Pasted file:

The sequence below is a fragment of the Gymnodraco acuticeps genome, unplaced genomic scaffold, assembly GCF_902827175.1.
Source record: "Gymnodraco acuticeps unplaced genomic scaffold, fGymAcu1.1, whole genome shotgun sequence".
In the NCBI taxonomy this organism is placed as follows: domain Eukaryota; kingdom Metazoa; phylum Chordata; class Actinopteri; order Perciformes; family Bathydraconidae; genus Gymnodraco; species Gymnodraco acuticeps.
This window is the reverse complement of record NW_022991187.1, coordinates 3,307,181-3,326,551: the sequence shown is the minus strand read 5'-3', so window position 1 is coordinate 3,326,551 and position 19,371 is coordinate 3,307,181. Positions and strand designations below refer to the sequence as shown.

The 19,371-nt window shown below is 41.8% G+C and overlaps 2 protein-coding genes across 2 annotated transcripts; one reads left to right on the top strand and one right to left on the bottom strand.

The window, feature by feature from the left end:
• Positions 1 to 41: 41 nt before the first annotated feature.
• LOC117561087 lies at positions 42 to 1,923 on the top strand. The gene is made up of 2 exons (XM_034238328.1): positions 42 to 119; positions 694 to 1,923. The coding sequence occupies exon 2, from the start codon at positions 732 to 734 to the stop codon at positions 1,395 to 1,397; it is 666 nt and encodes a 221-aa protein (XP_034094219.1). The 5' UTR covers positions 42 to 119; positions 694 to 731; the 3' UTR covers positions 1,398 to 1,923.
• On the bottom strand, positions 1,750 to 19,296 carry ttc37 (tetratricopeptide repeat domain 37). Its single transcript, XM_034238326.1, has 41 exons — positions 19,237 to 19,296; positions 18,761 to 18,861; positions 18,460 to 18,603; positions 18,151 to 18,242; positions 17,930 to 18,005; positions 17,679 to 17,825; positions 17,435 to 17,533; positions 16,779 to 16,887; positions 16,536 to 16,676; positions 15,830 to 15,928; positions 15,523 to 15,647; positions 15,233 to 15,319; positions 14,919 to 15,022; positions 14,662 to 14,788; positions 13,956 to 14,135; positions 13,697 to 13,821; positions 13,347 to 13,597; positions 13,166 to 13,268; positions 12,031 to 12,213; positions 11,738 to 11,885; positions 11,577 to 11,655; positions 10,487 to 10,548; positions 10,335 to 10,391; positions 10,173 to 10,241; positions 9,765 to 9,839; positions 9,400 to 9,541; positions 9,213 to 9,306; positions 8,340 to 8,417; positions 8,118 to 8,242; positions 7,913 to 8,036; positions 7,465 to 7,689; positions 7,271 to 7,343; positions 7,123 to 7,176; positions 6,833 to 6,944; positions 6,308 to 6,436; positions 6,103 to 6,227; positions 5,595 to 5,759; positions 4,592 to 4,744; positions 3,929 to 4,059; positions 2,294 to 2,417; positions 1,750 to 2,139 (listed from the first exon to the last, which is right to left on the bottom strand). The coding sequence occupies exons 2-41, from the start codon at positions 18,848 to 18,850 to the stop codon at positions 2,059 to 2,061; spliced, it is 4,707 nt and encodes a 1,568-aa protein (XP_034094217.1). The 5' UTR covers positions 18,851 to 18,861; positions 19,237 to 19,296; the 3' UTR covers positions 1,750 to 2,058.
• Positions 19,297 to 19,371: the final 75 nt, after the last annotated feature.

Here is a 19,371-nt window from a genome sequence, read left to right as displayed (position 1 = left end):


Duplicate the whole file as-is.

The sequence below is a fragment of the Gymnodraco acuticeps genome, unplaced genomic scaffold, assembly GCF_902827175.1.
Source record: "Gymnodraco acuticeps unplaced genomic scaffold, fGymAcu1.1, whole genome shotgun sequence".
In the NCBI taxonomy this organism is placed as follows: domain Eukaryota; kingdom Metazoa; phylum Chordata; class Actinopteri; order Perciformes; family Bathydraconidae; genus Gymnodraco; species Gymnodraco acuticeps.
This window is the reverse complement of record NW_022991187.1, coordinates 3,307,181-3,326,551: the sequence shown is the minus strand read 5'-3', so window position 1 is coordinate 3,326,551 and position 19,371 is coordinate 3,307,181. Positions and strand designations below refer to the sequence as shown.

The 19,371-nt window shown below is 41.8% G+C and overlaps 2 protein-coding genes across 2 annotated transcripts; one reads left to right on the top strand and one right to left on the bottom strand.

The window, feature by feature from the left end:
• Positions 1 to 41: 41 nt before the first annotated feature.
• LOC117561087 lies at positions 42 to 1,923 on the top strand. The gene is made up of 2 exons (XM_034238328.1): positions 42 to 119; positions 694 to 1,923. The coding sequence occupies exon 2, from the start codon at positions 732 to 734 to the stop codon at positions 1,395 to 1,397; it is 666 nt and encodes a 221-aa protein (XP_034094219.1). The 5' UTR covers positions 42 to 119; positions 694 to 731; the 3' UTR covers positions 1,398 to 1,923.
• On the bottom strand, positions 1,750 to 19,296 carry ttc37 (tetratricopeptide repeat domain 37). Its single transcript, XM_034238326.1, has 41 exons — positions 19,237 to 19,296; positions 18,761 to 18,861; positions 18,460 to 18,603; positions 18,151 to 18,242; positions 17,930 to 18,005; positions 17,679 to 17,825; positions 17,435 to 17,533; positions 16,779 to 16,887; positions 16,536 to 16,676; positions 15,830 to 15,928; positions 15,523 to 15,647; positions 15,233 to 15,319; positions 14,919 to 15,022; positions 14,662 to 14,788; positions 13,956 to 14,135; positions 13,697 to 13,821; positions 13,347 to 13,597; positions 13,166 to 13,268; positions 12,031 to 12,213; positions 11,738 to 11,885; positions 11,577 to 11,655; positions 10,487 to 10,548; positions 10,335 to 10,391; positions 10,173 to 10,241; positions 9,765 to 9,839; positions 9,400 to 9,541; positions 9,213 to 9,306; positions 8,340 to 8,417; positions 8,118 to 8,242; positions 7,913 to 8,036; positions 7,465 to 7,689; positions 7,271 to 7,343; positions 7,123 to 7,176; positions 6,833 to 6,944; positions 6,308 to 6,436; positions 6,103 to 6,227; positions 5,595 to 5,759; positions 4,592 to 4,744; positions 3,929 to 4,059; positions 2,294 to 2,417; positions 1,750 to 2,139 (listed from the first exon to the last, which is right to left on the bottom strand). The coding sequence occupies exons 2-41, from the start codon at positions 18,848 to 18,850 to the stop codon at positions 2,059 to 2,061; spliced, it is 4,707 nt and encodes a 1,568-aa protein (XP_034094217.1). The 5' UTR covers positions 18,851 to 18,861; positions 19,237 to 19,296; the 3' UTR covers positions 1,750 to 2,058.
• Positions 19,297 to 19,371: the final 75 nt, after the last annotated feature.

Here is a 19,371-nt window from a genome sequence, read left to right as displayed (position 1 = left end):